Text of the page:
PE prices near costs in Asia: decreasing trend slows down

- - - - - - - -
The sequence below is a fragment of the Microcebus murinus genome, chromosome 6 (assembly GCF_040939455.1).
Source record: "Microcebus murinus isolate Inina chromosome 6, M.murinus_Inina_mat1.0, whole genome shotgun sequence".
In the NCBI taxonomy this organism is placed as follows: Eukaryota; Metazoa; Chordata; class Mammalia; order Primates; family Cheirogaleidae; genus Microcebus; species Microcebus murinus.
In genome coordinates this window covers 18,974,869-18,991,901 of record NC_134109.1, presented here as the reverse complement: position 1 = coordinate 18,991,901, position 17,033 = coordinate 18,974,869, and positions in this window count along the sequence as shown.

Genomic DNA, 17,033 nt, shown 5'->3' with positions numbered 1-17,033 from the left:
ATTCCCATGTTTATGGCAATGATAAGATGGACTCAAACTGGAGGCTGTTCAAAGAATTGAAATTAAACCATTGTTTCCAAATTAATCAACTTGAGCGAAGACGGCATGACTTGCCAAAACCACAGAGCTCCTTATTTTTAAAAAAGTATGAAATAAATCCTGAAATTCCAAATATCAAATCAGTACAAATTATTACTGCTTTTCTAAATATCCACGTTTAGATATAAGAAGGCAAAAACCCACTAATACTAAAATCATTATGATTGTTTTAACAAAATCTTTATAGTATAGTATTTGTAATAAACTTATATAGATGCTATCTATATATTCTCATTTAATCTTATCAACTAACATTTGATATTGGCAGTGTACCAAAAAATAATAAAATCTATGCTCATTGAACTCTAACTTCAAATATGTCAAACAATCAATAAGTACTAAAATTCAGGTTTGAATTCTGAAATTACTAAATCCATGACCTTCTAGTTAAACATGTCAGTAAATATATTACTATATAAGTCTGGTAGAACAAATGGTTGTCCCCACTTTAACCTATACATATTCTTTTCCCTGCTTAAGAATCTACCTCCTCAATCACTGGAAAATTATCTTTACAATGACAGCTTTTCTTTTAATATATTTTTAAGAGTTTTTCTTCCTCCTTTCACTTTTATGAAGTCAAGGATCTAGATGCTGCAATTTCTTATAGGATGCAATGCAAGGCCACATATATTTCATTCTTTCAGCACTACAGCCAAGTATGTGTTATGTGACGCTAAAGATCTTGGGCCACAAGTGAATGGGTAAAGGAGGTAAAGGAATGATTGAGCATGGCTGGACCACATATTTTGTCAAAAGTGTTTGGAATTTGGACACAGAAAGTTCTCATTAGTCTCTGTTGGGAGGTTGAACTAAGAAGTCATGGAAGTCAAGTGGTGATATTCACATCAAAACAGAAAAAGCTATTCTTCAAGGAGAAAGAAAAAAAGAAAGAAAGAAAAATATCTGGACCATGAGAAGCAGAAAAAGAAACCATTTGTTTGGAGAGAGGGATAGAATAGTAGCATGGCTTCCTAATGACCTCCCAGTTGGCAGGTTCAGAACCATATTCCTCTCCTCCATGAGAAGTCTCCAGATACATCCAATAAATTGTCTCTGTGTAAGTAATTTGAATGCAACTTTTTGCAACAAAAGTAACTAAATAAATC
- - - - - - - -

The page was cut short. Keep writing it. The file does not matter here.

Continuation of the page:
A downtrend persisted in spot PE prices in Asia this week in the face of persistently poor buying interest. As per Chemorbis, the pace of the decreases has slowed down in general, while a few products saw some slight up-ticks at the low end of the overall range, as PE sellers are beginning to face cost pressure as upstream crude and naphtha prices have firmed up while Asian ethylene prices have declined at a slower rate than PE prices since the beginning of June. Although spot ethylene prices on CFR Northeast Asia basis are down US$60/ton from the beginning of June, theoretical costs calculations based on spot ethylene prices suggest that many producers are operating with low or even negative margins as spot PE prices have declined at a faster rate than ethylene prices this month. According to data from ChemOrbis China Price Index, spot offers for dutiable LLDPE film origins have lost US$90-100/ton since the start of June, while HDPE film offers have declined by US$80-100/ton. Only in the LDPE film market, where prices are down US$50-70/ton from the start of the month, have the declines in PE prices been proportional to the losses in spot ethylene prices. Upstream, crude oil and naphtha prices are trading above their early June levels, suggesting that margins have been eroding even faster for integrated producers. One of the main factors contributing to the steep losses seen in Asia’s PE markets this month has been oversupply concerns, which have been fed both by the imminent start-up of new capacities in Asia and the Middle East and by excess stock levels on the part of Chinese traders. While new capacity issues remain prevalent in the market, particularly after the recent start-up of Sinopec Zhenhai’s new 450,000 tpa HDPE/LLDPE swing plant in China which is expected to start shipping product at the end of this week, traders are reporting some improvement on their own oversupply situation. Having curtailed their purchases from the import market over the past few weeks while actively working to re-export their excess stocks to other markets, traders say that they have made some progress in paring down their excess stock levels, with news of some recent plant shutdowns in Iran also providing some temporary relief to the market’s supply woes. However, players are still concerned about the possibility of attractive deep-sea offers from the US entering the Asian market in large volumes, as softer ethylene prices in the US make it possible for American PE sellers to enter the global markets with very competitive prices.
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